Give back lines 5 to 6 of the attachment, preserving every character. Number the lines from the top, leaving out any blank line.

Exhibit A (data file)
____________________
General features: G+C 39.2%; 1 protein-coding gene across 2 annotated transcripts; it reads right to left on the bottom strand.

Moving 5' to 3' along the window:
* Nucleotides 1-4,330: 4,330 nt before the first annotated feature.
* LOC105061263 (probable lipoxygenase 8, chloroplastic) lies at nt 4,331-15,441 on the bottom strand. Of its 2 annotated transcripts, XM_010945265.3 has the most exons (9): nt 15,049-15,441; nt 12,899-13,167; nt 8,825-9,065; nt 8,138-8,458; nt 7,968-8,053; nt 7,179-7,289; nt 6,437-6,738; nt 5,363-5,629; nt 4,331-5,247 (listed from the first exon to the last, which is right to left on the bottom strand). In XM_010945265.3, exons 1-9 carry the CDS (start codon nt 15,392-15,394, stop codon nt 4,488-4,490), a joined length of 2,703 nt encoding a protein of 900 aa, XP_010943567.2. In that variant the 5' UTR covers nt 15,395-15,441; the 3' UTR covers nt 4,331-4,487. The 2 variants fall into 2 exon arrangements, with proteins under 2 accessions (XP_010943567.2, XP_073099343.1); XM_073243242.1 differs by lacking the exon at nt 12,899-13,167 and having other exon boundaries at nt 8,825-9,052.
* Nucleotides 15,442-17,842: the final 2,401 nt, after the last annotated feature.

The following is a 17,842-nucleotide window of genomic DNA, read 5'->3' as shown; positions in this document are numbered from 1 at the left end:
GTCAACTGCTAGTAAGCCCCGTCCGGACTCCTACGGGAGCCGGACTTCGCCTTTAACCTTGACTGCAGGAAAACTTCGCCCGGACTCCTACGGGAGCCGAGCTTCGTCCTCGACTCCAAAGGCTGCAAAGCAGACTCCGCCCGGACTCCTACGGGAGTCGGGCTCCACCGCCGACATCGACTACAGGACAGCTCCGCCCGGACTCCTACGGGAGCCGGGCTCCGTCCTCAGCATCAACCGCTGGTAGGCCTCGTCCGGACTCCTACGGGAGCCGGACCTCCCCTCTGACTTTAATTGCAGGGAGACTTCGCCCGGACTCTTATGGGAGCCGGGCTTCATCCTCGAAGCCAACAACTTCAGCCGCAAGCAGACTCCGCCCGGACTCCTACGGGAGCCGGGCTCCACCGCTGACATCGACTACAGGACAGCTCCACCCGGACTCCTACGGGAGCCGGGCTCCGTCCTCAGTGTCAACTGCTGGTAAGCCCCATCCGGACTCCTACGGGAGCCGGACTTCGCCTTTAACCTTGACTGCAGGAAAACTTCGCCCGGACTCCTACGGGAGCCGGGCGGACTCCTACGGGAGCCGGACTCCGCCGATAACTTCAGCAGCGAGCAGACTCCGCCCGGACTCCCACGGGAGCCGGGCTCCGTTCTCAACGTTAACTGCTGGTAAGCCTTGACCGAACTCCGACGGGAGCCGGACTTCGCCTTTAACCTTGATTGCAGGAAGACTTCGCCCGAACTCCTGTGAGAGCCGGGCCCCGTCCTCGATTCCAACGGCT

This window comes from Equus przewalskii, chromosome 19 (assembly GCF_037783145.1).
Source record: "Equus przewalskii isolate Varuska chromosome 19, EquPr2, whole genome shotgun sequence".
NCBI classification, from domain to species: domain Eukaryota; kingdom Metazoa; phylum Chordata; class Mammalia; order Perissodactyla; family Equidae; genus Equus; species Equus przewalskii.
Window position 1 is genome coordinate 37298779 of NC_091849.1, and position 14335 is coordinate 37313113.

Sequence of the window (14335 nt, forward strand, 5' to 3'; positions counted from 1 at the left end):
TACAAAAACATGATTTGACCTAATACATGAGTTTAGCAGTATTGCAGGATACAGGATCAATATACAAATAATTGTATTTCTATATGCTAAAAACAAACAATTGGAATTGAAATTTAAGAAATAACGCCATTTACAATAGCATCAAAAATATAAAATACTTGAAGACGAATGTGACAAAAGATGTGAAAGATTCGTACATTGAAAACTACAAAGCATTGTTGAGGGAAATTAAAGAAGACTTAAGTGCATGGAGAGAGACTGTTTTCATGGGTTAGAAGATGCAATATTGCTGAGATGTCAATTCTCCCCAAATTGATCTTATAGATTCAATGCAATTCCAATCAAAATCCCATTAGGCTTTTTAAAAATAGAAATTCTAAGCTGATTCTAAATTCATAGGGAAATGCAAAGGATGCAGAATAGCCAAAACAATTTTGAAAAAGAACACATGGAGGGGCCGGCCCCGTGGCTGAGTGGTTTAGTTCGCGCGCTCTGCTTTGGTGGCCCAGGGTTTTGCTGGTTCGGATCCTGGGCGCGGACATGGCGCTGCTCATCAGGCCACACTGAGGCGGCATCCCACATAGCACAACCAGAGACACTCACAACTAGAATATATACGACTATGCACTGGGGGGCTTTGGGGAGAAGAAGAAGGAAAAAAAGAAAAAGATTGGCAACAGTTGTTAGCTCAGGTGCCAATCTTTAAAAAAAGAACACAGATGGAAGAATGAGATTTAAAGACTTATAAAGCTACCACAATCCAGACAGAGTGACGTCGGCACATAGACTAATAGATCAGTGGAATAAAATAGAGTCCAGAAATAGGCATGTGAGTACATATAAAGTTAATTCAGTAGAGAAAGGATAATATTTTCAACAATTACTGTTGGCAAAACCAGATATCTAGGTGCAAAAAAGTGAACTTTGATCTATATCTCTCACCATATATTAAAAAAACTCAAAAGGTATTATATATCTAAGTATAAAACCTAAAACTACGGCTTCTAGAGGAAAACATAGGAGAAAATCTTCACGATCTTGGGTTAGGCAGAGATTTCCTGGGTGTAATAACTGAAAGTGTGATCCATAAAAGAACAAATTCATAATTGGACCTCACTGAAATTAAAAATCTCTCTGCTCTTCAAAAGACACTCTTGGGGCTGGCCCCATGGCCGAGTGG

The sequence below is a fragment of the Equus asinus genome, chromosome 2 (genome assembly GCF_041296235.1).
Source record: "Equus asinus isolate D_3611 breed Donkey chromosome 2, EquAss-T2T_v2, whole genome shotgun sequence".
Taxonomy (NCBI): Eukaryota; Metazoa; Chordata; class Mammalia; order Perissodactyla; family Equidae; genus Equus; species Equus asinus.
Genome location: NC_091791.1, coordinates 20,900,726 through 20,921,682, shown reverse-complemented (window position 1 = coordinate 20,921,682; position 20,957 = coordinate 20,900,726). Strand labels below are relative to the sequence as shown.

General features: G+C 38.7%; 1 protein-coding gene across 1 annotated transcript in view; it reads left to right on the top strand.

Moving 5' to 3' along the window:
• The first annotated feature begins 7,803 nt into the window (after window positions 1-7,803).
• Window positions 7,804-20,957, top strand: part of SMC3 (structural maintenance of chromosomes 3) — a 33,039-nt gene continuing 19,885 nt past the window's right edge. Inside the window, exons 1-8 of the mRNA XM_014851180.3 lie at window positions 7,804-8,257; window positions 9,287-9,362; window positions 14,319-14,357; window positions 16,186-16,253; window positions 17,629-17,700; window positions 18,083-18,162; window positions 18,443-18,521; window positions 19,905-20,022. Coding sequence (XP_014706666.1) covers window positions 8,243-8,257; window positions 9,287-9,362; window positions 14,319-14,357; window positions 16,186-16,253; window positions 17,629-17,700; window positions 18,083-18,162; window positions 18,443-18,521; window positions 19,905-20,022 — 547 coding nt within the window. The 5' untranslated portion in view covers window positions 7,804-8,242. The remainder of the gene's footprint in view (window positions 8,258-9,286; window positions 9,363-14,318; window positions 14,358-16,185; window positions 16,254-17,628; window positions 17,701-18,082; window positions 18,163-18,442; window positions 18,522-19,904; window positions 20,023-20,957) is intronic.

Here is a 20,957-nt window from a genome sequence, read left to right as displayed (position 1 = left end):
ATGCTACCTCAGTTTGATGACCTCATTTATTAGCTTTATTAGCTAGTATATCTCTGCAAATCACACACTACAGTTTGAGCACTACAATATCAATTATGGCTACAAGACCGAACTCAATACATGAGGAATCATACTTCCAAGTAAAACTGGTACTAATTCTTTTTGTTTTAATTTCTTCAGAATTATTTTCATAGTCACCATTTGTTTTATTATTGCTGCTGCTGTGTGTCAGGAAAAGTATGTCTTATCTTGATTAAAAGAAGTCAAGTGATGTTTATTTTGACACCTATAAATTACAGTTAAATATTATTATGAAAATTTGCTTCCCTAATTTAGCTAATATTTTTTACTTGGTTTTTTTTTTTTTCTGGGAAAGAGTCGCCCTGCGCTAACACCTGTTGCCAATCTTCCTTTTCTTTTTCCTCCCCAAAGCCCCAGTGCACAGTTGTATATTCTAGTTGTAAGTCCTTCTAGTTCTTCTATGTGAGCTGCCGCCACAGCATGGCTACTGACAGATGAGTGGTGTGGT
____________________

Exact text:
* Nucleotides 15,442-17,842: the final 2,401 nt, after the last annotated feature.

The following is a 17,842-nucleotide window of genomic DNA, read 5'->3' as shown; positions in this document are numbered from 1 at the left end: